Time to Close Two Social Security Loopholes

With the Social Security trust funds facing a significant shortfall over the next 75 years and expected to run out of money within 20 years, Alicia Munnell of the Center for Retirement Research at Boston College highlights two loopholes that could be closed to improve the program's solvency in a small but meaningful way.

Noting that creative ways to maximize Social Security benefits have been gaining popularity in recent years, Munnell focuses on two strategies to exploit loopholes she and her colleagues discussed in 2009 policy briefs, which have yet to be closed (the third loophole she highlighted has since been shut down through a new Social Security Administration regulation).

The first allows married beneficiaries reaching the normal retirement age (NRA, currently 66) to choose either to claim their own worker or spousal benefits (which is equal to one-half of your spouse's benefit), and the option to switch their choice later. This gives them the option of claiming a spousal benefit at age 66 and then switching over to their own unaffected retirement benefit when it maxes out at age 70, effectively giving the individual up to four years of the spousal benefit entirely on top of their own earned benefit. This loophole achieves no policy goal, and appears the result of a historical accident.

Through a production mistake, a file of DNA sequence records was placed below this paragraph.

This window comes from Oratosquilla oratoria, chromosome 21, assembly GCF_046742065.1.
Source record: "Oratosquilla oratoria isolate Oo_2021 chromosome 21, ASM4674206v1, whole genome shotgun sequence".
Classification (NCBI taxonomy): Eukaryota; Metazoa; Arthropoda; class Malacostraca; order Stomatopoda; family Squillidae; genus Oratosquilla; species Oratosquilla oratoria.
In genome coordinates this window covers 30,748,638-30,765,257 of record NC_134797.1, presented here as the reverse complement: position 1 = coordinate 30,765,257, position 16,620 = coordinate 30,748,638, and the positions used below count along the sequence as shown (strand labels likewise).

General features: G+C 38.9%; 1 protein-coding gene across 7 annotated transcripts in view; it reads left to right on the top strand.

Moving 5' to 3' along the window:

If you start claiming your Social Security benefits before the current NRA (66), the Social Security Administration (SSA) undertakes a process called "deeming," where it looks both at what your own benefit and spousal benefit would be, and awards whichever is higher. When SSA instituted delayed retirement credits that allow people to increase their monthly benefit by waiting as late as 70 to collect, they did not extend the deeming provision for people who start collecting their benefit between the NRA and age 70. Simply extending the deeming provision to those ages 66-70 would solve the problem and eliminate this loophole.

Munnell estimates that this loophole would cost Social Security $9.5 billion annually if everyone took maximum advantage of this strategy, although the actual cost is certainly significantly less (though not negligible).

The second strategy is known as "claim and suspend." It involves one spouse claiming and immediately suspending their benefits. The other spouse then claims their spousal benefits, while the original spouse continues to work, which increases both the worker and spousal benefits. This strategy has a potential annual cost of $1 billion. Munnell recommends closing this loophole by basing the spousal benefit on the originally claimed worker benefit rather than the suspended one.

Closing off these loopholes might only have a small impact, but with a significant shortfall to close, addressing these claiming strategies would be a good first step. To make Social Security solvent, though, lawmakers will need to bring benefits and revenue in line with the type of options in our Social Security Reformer.